Among the crowded ranks of healthy food trends -- quinoa, farm-to-table, whole whole grains — one food category is growing into a genuine, industry juggernaut: gluten-free.
On Thursday pro traders were talking about whether the S&P could make further gains if the technology sector was about to stall out.
The markets have doubled from the March 2009 bottom and have come a long way since, so investors should be defensive, said William Muggia, president, CEO and CIO of Westfield Capital Management.
The Lightning Round is extended in this CNBC.com exclusive feature.
Cramer makes the call on viewers' favorite stocks.
What follows is a roundup of corporate earnings reports for Wednesday, April 20.
It's a big week for biotech earnings as the world's biggest biotech company, Amgen, reports after the bell Wednesday. How should you position?
"The idea that Congress is so dysfunctional that they can't cut their budget by more than 1% or 2%, when you contrast that to the re-pricing of the entire housing stock for the U.S., it's a complete disconnect." ...A report from TheStreet.
Stocks ended off the highs of the day as technology slumped, but a surprisingly strong jobs report gave a lift to the market as it ended higher for a second straight week. Caterpillar and GE rose, while Intel fell.
Stocks recovered some ground in the final minutes of trading on the strength of industrials and financials after what had largely been an upbeat session following a surprisingly strong March jobs report. Caterpillar and GE rose, while Intel fell.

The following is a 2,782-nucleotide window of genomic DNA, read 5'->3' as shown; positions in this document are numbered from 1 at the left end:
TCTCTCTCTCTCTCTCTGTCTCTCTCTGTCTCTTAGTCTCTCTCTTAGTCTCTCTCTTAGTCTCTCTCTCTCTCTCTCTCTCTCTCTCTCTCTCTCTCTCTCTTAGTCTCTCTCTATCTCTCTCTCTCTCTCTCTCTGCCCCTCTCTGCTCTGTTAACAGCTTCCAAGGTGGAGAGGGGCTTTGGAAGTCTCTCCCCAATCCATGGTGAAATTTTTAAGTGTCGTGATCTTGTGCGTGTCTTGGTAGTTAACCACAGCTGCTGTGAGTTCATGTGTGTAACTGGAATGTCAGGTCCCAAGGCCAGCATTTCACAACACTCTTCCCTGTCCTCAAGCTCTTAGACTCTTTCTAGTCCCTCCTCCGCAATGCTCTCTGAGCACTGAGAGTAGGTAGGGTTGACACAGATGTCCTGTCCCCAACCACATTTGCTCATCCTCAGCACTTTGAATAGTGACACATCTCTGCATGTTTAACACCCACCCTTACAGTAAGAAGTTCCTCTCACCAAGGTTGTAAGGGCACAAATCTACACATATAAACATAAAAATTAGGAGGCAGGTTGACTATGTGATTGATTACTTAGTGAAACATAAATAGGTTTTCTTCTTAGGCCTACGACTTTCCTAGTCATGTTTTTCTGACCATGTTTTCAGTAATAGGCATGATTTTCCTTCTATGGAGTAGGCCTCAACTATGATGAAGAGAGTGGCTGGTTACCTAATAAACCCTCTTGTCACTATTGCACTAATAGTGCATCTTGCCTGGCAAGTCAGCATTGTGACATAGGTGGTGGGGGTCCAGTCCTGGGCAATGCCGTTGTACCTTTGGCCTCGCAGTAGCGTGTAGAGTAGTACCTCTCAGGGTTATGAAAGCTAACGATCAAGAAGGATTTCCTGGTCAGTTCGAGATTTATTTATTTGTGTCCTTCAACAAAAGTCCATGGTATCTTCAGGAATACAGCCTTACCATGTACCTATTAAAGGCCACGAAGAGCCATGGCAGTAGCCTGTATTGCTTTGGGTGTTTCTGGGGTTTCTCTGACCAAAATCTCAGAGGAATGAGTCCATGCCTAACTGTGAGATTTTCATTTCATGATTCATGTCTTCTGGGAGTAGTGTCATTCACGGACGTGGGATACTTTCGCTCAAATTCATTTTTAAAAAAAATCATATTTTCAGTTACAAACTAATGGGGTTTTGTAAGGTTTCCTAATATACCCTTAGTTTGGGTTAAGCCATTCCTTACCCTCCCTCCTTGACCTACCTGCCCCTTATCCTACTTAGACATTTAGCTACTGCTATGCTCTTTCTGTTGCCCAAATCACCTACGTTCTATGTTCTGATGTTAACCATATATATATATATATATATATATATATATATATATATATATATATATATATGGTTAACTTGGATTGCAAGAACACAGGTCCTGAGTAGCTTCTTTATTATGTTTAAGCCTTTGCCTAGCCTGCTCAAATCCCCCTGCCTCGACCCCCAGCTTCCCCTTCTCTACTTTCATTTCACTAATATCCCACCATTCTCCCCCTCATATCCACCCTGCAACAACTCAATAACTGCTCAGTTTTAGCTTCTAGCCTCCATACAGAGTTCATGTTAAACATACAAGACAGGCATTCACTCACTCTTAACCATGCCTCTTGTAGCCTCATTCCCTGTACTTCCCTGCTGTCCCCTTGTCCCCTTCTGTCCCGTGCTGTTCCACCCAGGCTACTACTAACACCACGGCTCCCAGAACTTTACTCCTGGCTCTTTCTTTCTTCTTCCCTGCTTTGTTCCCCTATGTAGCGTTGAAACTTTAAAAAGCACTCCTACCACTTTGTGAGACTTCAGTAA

Studies suggest a link between food dyes and hyperactivity in children, the New York Times reports.
Stocks ended after after an afternoon rally as materials and retail stocks rose, despite ongoing conflicts in the Middle East, and uncertainty about the outcome of the nuclear disaster in Japan. Alcoa rose, while BofA fell.
Stocks climbed in mid-afternoon trading Wednesday as materials and retail stocks rose, despite ongoing conflicts in the Middle East, and uncertainty about the outcome of the nuclear disaster in Japan. Alcoa rose, while Bank of America fell.
Will Americans keep buying brands like Cheerios, Progresso and Yoplait if rising commodity costs force General Mills and its rivals to keep raising prices? Some investors Wednesday showed they aren't willing to stick around and find out.
Stocks extended losses Wednesday amid a plunge in new home sales, news of a bus explosion in Jerusalem, and as the crisis at the tsunami-hit nuclear power plant north of Tokyo continued. BofA skidded, while Alcoa gained.
Even as food prices continue to climb, the following consumer staple companies should still have pricing power, said Jonathan Feeney, senior analyst at Janney Capital Markets.
Traders are expecting the Portugese parliament to reject a government austerity measure, which means the minority Socialist government is likely to collapse and that Portugal will follow Greece and Ireland in seeking an EU bailout.
See what's happening, who's talking and what will be making headlines on Wednesday's Squawk on the Street.
Here's what you should be watching Wednesday, March 23.
The volatility index spiked over 30 percent in the past month and pros including Russell Napier, market strategist at CLSA, and Kim Caughey, VP and assistant portfolio manager at Fort Pitt Capital Group, expect the swings to continue.